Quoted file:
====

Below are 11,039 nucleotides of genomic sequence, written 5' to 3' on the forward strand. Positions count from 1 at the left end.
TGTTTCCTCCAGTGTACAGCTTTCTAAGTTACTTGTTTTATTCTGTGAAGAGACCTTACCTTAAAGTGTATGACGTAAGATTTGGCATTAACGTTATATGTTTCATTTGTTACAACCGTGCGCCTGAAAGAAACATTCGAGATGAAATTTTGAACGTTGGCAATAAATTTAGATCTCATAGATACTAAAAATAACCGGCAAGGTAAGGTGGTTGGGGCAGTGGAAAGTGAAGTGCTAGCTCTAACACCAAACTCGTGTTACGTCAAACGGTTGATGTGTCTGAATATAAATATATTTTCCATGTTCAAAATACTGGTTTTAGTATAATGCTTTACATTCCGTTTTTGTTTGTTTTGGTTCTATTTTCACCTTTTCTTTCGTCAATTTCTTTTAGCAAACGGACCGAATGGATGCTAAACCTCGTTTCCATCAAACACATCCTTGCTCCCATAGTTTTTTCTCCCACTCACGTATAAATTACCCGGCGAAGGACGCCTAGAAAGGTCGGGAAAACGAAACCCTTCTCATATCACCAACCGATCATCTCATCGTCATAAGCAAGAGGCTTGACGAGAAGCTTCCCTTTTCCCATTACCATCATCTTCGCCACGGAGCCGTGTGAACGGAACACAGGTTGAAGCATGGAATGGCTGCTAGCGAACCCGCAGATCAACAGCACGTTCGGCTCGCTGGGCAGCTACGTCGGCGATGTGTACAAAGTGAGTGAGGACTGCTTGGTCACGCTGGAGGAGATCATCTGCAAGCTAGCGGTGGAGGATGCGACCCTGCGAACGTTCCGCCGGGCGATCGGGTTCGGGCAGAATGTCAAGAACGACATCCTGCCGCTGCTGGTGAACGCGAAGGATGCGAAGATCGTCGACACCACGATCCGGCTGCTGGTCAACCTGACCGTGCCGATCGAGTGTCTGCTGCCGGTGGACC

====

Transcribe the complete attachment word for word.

Below are 11,039 nucleotides of genomic sequence, written 5' to 3' on the forward strand. Positions count from 1 at the left end.
TGTTTCCTCCAGTGTACAGCTTTCTAAGTTACTTGTTTTATTCTGTGAAGAGACCTTACCTTAAAGTGTATGACGTAAGATTTGGCATTAACGTTATATGTTTCATTTGTTACAACCGTGCGCCTGAAAGAAACATTCGAGATGAAATTTTGAACGTTGGCAATAAATTTAGATCTCATAGATACTAAAAATAACCGGCAAGGTAAGGTGGTTGGGGCAGTGGAAAGTGAAGTGCTAGCTCTAACACCAAACTCGTGTTACGTCAAACGGTTGATGTGTCTGAATATAAATATATTTTCCATGTTCAAAATACTGGTTTTAGTATAATGCTTTACATTCCGTTTTTGTTTGTTTTGGTTCTATTTTCACCTTTTCTTTCGTCAATTTCTTTTAGCAAACGGACCGAATGGATGCTAAACCTCGTTTCCATCAAACACATCCTTGCTCCCATAGTTTTTTCTCCCACTCACGTATAAATTACCCGGCGAAGGACGCCTAGAAAGGTCGGGAAAACGAAACCCTTCTCATATCACCAACCGATCATCTCATCGTCATAAGCAAGAGGCTTGACGAGAAGCTTCCCTTTTCCCATTACCATCATCTTCGCCACGGAGCCGTGTGAACGGAACACAGGTTGAAGCATGGAATGGCTGCTAGCGAACCCGCAGATCAACAGCACGTTCGGCTCGCTGGGCAGCTACGTCGGCGATGTGTACAAAGTGAGTGAGGACTGCTTGGTCACGCTGGAGGAGATCATCTGCAAGCTAGCGGTGGAGGATGCGACCCTGCGAACGTTCCGCCGGGCGATCGGGTTCGGGCAGAATGTCAAGAACGACATCCTGCCGCTGCTGGTGAACGCGAAGGATGCGAAGATCGTCGACACCACGATCCGGCTGCTGGTCAACCTGACCGTGCCGATCGAGTGTCTGCTGCCGGTGGACC